The economy in Europe's 18-nation eurozone has stalled.
After a year of weak growth, the European Union said Thursday the economic fortunes of the countries that use the euro currency flattened in the April-to-June period.
The region's three biggest economies failed to advance, with powerhouse Germany, along with Italy, both shrinking two-tenths of a percent. The French economy stagnated.
The eurozone is collectively the world's largest economy. It faces high unemployment, though, along with consumer-price growth that is less than a quarter of the inflation rate sought by the European Central Bank, as well as nearby political and armed turmoil with Russia's intervention in eastern Ukraine.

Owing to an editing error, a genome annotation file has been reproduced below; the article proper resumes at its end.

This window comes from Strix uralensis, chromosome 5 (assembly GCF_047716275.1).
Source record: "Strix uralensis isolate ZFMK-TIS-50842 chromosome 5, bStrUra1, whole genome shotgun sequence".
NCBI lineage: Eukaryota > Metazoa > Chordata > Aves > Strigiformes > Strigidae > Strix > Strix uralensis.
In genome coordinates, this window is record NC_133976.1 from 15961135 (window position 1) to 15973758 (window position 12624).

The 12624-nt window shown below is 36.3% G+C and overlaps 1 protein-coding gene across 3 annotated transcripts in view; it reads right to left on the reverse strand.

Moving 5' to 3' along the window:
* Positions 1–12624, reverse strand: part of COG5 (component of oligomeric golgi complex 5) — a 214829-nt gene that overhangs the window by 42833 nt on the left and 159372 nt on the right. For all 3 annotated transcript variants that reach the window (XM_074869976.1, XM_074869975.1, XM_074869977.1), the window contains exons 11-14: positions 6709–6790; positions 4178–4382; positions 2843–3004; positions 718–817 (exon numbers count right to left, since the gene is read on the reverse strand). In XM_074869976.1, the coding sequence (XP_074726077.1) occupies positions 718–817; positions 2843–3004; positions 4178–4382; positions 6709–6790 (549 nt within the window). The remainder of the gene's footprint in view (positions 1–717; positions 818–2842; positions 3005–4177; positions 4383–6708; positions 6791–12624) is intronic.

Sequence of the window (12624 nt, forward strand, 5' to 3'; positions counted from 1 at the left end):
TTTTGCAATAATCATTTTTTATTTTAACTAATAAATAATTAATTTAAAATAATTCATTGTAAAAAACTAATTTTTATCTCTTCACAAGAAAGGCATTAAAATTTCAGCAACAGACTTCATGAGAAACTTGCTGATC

The stagnating eurozone economy contrasts markedly with the economies of its biggest trading partners, the United States and Britain, which has a separate currency. In both the U.S. and Britain, the economies have been advancing, although sometimes unevenly since the depths of the global recession in 2008 and 2009.
The eurozone remains 2.4 percent below its peak before the crisis struck six years ago.